It’s pretty deep economics. But basically, seven land uses — from forest to open water to agriculture — were first assigned baseline values of ecosystem health and productivity. Baseline figures were calculated and compared according to what we citizens choose — or don’t choose — to do to take care of Chesapeake Country waters and lands.
    The billions in benefits come to us in many forms, including agricultural and seafood production, recreation, property values, air and water filtration and protection from floods and hurricanes.
    Invest the $5 or $6 billion the big cleanup will cost Bay wide, and economic benefits soar to that big $130 billion figure.
    Make excuses for doing little or nothing, and the Bay gives us less in return. Received annual value drops from the 2009 baseline of $107.2 billion down to $101 billion.
    Billions are pretty hard to grasp. What those billions mean for us, our kids and our grandchildren are real economic benefits such as higher housing values and more productive soil and land.
    Drinking water is another real value, especially as water scarcity becomes an issue for the world, from California across the Southwest and on to drying wells in Chesapeake Country. Three-quarters of the 17 million people in the Bay watershed drink surface water, with many straws sucking from the Potomac.
    Short-term thinkers are trying to convince you that Bay restoration is a bottomless pit of spending and regulation.
    It’s true that cleaning up the Bay is a big and expensive job that demands each of us to do and pay our share.
    But it’s a job with big dividends.
    In our neck of the woods, a cleaner Bay translates directly into dollars-and-cents value.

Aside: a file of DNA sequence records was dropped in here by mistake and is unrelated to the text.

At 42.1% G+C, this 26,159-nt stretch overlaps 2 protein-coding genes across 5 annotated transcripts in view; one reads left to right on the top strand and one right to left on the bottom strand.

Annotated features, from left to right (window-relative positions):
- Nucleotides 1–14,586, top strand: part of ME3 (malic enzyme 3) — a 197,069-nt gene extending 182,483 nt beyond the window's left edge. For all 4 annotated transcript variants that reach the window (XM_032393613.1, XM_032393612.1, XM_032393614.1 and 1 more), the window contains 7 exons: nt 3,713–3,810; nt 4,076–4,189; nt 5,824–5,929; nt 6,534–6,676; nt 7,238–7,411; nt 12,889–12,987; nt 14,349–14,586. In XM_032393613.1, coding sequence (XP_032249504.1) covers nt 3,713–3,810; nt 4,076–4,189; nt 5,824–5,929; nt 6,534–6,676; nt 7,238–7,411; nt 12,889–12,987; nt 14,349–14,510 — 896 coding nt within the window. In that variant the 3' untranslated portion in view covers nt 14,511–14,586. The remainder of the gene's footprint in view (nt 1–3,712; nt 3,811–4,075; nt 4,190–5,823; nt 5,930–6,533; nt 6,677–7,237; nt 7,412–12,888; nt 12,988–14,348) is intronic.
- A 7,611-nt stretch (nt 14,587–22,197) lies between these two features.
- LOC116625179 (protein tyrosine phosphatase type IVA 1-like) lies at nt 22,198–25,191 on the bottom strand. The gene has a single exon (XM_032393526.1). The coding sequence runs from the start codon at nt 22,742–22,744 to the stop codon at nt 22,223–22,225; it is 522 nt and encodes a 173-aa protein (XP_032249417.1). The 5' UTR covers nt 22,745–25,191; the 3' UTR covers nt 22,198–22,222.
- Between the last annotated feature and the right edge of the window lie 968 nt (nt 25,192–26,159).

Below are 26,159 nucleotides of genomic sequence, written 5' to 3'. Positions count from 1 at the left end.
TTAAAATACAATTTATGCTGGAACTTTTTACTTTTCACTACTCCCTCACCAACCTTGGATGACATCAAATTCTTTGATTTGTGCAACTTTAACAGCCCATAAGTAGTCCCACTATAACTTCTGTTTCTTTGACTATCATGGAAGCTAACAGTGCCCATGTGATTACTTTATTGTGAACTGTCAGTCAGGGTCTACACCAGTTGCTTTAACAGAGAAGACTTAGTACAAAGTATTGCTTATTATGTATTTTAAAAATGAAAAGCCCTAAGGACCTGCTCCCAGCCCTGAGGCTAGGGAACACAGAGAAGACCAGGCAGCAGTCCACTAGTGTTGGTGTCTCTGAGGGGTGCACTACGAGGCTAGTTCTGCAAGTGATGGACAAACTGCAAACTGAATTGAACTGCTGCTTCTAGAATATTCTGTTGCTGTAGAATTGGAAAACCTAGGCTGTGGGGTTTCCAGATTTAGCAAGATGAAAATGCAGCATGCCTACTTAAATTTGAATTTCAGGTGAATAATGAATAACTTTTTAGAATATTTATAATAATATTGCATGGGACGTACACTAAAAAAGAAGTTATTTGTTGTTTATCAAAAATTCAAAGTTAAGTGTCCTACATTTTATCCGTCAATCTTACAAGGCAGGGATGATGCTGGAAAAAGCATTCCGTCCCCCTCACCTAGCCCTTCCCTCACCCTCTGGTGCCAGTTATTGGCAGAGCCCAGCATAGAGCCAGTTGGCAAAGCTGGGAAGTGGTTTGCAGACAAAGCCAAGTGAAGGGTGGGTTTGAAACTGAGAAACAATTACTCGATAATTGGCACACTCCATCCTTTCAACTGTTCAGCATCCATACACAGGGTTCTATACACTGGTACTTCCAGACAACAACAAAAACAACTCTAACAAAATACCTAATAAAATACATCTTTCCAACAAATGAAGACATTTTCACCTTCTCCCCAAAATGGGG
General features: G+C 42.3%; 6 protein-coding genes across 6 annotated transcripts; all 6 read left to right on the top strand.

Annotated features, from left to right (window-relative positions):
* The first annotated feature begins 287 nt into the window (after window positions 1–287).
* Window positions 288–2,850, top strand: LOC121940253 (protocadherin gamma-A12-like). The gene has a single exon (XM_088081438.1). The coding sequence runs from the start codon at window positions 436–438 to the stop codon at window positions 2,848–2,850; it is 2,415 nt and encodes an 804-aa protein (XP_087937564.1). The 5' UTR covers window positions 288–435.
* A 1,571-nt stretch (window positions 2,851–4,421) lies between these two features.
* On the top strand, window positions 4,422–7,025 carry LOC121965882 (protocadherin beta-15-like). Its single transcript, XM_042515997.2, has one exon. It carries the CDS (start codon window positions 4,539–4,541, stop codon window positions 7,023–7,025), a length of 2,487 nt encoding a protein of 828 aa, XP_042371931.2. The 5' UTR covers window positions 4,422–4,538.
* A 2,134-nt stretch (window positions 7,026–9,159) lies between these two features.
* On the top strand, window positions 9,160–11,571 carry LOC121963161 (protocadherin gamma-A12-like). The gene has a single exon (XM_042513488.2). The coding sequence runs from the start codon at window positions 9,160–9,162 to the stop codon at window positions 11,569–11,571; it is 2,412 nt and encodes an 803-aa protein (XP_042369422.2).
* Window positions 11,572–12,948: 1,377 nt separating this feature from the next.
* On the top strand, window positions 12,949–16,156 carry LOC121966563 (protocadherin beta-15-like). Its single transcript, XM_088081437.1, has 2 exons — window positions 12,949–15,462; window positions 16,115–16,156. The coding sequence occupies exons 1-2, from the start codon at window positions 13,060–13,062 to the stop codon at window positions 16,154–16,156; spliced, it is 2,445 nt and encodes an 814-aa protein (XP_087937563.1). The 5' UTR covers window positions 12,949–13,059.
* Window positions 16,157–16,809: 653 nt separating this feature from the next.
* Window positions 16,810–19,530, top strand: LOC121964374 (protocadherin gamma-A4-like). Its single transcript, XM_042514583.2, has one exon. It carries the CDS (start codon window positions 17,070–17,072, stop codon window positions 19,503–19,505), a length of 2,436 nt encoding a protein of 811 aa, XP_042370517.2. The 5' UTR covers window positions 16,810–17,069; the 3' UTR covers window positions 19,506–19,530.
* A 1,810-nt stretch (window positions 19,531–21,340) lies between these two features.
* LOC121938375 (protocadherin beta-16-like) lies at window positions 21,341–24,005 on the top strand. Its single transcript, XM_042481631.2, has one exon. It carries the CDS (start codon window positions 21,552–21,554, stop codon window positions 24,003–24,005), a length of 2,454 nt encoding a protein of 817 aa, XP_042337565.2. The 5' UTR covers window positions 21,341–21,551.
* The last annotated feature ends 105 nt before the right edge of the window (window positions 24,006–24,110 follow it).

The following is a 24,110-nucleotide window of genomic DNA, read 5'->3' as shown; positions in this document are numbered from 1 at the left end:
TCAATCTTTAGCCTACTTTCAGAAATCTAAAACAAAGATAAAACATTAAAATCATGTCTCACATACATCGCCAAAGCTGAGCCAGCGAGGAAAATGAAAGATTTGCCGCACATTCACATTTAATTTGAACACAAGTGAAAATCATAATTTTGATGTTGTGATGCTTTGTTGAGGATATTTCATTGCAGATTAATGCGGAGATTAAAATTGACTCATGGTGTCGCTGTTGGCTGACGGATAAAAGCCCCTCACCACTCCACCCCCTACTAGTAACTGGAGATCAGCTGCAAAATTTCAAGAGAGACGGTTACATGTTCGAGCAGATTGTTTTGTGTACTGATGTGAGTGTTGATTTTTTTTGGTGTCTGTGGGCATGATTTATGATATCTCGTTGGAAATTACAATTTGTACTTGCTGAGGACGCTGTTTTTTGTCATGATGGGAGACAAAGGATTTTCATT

Take the tourists drawn by the Chesapeake, for example. Tourists — many arriving right now for this month’s boat shows — spent an eye-popping $58 billion in 2009. That money fed the economies of waterfront communities up and down the Bay and is distributed “among diverse industries, individuals and communities” throughout the watershed.
    Take flood control for another. High-tide floods may triple in 15 years and increase ten-fold in 30 years in many coastal towns, according to another report, this one just released by the Union of Concerned Scientists. The study stretched from Texas to Maine. In Atlantic Coast communities, increases in flooding are expected to be “pervasive.”
    In Annapolis, 2030 could bring 180 tidal floods a year. 2045 could bring 360 floods a year, 50 of them extensive. “Without substantial measures to defend against rising seas … parts of Annapolis could never be dry again.”
    The may in the Concerned Scientists’ study depends on what we do — or don’t do.
    That’s one more reason for us to stop complaining and get to work.
    The Bay Foundation study proves for the first time and without a doubt that Chesapeake restoration is far more than a government excuse to take your money and wrap you in red tape. It’s a vital economic issue for all of us in Chesapeake Country.

Sandra Olivetti Martin
Editor and publisher;

Scientists succeed in gene sequencing the nasty pests

The first one broke in on August 29. Throughout September, every warm, sunny day brought more. Wiggling though cracks a fraction of their size, smearing windows, crawling up walls, hibernating in curtains, under cushions, behind pictures and among magazines. As humans and dogs basked outdoors on the last Saturday in September, a persistent hailstorm of invasive brown marmorated stink bugs pinged house, windows and doors.
    Nothing stops them but the suction of a vacuum cleaner or Bugzooka. So armed, we’ll catch hundreds. But many more will live among us until they swarm again to leave in spring.